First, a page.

Building Networking Skills–Part 1: Identify Your Strengths

What I’m about to share with you is a very simple, yet very often overlooked networking step.

I’ve witnessed a lot of people jump straight into networking without taking the time to sit down and simply identify what their strengths are. And I’ve got news for you–if you don’t know what your strengths are, then you can’t outline an effective strategy. And without an effective networking strategy, you’re going to end up wasting a lot of valuable time.

Here’s the thing . . . before you can begin to be an effective networker, it’s crucial to first identify some of the strengths and skill sets that you bring to the table as a business professional.

The problem is, many people have no idea how to pinpoint their strengths because they’re not even sure yet what categories are considered networking strengths and weaknesses.

So to make it easy for you to identify your networking strengths and design a networking strategy based on the areas in which you excel, I’ve come up with five questions for you to ask yourself.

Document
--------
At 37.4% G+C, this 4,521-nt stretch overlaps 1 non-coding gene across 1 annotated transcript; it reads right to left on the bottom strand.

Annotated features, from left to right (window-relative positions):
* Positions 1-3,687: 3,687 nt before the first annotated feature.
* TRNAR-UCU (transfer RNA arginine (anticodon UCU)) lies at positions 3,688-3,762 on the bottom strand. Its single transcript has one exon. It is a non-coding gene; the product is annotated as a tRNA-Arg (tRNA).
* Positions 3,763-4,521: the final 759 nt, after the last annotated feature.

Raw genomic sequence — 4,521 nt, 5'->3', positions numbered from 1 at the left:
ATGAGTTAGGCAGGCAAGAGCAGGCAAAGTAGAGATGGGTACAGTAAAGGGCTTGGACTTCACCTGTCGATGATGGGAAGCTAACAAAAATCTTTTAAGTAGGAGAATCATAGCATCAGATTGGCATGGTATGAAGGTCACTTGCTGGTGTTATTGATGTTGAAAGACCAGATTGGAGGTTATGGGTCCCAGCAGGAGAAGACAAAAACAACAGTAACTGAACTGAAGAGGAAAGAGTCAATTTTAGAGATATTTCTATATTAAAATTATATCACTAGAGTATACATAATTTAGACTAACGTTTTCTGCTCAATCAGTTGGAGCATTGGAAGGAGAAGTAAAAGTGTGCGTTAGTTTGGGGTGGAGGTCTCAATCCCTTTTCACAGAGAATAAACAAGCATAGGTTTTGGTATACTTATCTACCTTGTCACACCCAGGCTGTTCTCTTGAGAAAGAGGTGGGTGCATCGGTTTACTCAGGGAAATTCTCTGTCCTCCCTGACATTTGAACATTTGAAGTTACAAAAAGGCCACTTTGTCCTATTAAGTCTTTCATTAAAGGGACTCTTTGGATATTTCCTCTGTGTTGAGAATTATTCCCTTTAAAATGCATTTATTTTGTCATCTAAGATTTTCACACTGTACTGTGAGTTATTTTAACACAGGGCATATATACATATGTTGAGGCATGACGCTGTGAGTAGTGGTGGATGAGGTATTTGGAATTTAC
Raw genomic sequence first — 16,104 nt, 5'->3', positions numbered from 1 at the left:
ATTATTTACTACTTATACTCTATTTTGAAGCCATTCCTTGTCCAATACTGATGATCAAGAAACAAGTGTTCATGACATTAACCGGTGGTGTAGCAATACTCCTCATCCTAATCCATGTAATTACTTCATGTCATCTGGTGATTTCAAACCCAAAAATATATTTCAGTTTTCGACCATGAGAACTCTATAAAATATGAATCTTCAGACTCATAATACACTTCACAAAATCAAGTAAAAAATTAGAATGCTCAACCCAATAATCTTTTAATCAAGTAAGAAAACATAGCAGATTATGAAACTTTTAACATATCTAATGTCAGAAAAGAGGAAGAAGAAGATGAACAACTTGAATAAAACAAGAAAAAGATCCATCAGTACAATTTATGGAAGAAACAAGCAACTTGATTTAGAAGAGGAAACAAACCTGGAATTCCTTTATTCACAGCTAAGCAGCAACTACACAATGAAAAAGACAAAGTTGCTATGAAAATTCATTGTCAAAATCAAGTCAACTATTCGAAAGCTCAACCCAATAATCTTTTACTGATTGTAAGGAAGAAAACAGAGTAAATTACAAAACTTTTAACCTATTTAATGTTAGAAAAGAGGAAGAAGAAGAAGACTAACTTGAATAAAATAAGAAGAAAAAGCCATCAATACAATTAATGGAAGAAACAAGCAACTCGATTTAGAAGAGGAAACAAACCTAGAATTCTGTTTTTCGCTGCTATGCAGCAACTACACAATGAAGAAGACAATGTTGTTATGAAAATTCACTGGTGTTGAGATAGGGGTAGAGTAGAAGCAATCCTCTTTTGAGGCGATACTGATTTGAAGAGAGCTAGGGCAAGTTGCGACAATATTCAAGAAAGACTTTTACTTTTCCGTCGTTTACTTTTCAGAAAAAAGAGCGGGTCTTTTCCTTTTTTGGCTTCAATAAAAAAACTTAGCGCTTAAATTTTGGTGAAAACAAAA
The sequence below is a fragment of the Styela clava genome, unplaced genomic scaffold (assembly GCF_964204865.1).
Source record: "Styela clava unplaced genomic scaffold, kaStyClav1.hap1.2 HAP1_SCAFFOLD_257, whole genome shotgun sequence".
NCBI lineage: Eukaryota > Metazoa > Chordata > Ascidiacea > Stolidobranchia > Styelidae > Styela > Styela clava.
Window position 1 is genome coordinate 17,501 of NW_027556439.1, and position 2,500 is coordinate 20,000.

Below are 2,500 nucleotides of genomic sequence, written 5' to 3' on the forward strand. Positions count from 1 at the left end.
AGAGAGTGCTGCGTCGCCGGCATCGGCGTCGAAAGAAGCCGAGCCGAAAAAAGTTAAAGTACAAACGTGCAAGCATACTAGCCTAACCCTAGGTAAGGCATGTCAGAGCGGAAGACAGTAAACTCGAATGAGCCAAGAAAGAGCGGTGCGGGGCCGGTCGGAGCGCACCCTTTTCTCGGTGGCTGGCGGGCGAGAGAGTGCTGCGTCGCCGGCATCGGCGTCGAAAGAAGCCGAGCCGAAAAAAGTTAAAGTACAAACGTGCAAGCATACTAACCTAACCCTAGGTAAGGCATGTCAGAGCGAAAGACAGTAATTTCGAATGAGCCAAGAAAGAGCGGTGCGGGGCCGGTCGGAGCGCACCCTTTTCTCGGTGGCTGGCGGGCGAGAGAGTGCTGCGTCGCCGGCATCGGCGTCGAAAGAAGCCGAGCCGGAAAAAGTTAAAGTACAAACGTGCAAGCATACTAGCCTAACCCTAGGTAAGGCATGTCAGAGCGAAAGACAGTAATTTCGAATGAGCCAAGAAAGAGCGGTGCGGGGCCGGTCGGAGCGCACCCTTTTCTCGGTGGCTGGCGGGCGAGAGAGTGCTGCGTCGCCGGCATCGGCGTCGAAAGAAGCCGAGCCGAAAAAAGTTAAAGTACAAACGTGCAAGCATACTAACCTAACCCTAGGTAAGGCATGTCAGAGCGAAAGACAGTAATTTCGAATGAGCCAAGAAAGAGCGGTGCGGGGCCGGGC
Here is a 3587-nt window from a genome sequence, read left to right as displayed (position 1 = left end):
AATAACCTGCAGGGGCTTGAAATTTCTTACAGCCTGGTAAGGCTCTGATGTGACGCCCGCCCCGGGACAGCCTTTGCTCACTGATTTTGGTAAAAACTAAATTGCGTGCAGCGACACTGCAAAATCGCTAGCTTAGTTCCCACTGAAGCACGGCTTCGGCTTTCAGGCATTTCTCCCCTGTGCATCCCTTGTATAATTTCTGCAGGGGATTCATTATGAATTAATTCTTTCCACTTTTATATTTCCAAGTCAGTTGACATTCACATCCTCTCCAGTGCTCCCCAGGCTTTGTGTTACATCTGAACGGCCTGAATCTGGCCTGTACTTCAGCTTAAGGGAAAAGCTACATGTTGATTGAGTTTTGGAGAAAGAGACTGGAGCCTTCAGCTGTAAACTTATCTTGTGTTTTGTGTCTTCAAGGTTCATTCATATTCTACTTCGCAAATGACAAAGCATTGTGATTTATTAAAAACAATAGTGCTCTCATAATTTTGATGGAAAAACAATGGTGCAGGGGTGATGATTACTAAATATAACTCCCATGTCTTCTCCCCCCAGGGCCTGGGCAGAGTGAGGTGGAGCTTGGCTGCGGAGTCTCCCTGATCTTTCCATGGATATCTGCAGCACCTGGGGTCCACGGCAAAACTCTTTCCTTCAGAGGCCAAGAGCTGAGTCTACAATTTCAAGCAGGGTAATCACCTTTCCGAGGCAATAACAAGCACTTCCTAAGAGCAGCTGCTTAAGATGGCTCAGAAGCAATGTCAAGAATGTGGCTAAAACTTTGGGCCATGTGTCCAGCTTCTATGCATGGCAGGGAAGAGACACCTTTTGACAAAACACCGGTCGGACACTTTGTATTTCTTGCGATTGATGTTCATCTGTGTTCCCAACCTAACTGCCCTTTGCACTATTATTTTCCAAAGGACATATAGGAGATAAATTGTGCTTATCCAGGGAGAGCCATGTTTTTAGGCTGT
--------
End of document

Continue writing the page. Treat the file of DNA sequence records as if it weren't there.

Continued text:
1. Are you a people person?
  2. Do you enjoy public speaking?
  3. What kind of professional background did you have before starting your business?
  4. How long have you lived in the area where you do business?
  5. What other natural skills do you have (such as time management, organizational skills, or keeping clients focused) that may not fall directly into your business expertise but that people value?

Your assignment for this week is to ask yourself these questions and document your answers.  Next week I’ll continue explaining how to build your networking skills and reveal what you should do after you’ve asked yourself these questions. So be sure to come back!

6 thoughts on “Building Networking Skills–Part 1: Identify Your Strengths

  1. Ivan – Great thoughts for the New Year which has really made me focus as I finalise a presentation today for a workshop I am delivering at the end of the month! Looking forward to recieving more of these suggestions in the future.

  2. Dear Dr. Misner,

    Happy New Year!

    What a great way to launch a marketing campaign by capitalizing on our own personal strengths. Some folks know what they are good at, but others don’t recognize their own talents. Perhaps a trusted colleague would be a good source to ask, “What am I good at?”

    Wishing You Plenty To Live,
    Tom Doiron

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